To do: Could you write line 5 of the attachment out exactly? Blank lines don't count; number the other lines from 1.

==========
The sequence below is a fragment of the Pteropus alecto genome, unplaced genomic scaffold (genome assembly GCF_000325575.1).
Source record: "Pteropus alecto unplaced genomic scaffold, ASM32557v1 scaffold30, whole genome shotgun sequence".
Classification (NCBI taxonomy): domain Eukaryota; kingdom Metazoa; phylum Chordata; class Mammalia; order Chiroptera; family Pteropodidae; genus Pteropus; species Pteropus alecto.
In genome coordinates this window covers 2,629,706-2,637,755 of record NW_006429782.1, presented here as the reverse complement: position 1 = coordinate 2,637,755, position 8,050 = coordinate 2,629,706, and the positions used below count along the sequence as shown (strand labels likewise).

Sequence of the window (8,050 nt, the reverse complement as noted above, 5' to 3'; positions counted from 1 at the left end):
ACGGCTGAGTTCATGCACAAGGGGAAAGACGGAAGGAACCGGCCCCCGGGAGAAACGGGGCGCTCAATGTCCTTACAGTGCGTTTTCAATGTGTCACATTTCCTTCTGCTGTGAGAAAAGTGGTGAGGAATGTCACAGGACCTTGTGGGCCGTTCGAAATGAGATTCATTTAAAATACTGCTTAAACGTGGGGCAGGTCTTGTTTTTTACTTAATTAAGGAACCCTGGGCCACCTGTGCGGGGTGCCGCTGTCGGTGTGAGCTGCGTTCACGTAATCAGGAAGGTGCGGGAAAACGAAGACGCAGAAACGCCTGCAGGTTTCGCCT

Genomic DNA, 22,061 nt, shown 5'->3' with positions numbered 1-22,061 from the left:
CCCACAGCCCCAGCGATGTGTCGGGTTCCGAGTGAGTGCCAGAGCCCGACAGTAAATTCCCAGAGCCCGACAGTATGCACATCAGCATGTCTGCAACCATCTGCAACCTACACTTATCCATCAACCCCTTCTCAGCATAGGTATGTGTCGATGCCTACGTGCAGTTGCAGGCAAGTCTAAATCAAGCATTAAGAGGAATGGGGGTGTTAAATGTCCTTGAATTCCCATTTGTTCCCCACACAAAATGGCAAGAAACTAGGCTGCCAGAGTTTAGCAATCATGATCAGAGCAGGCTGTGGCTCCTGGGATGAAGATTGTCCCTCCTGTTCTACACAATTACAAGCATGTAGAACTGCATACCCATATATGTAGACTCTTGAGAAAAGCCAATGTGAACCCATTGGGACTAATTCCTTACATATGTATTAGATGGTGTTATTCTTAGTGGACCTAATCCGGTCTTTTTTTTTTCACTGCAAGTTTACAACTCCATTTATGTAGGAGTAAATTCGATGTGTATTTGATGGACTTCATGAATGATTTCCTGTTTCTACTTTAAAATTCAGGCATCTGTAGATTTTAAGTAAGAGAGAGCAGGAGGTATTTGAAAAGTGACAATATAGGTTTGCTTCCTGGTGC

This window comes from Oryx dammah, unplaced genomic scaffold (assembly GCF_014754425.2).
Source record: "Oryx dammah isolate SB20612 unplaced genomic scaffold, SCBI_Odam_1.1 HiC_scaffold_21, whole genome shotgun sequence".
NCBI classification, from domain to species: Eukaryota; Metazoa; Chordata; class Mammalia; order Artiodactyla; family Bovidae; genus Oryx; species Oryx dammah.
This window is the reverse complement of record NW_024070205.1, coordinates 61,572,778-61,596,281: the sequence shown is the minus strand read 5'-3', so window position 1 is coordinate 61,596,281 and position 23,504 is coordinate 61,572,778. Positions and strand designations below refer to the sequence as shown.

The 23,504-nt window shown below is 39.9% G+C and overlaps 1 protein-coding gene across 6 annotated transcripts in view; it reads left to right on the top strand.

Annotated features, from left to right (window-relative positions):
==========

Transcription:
Sequence of the window (8,050 nt, the reverse complement as noted above, 5' to 3'; positions counted from 1 at the left end):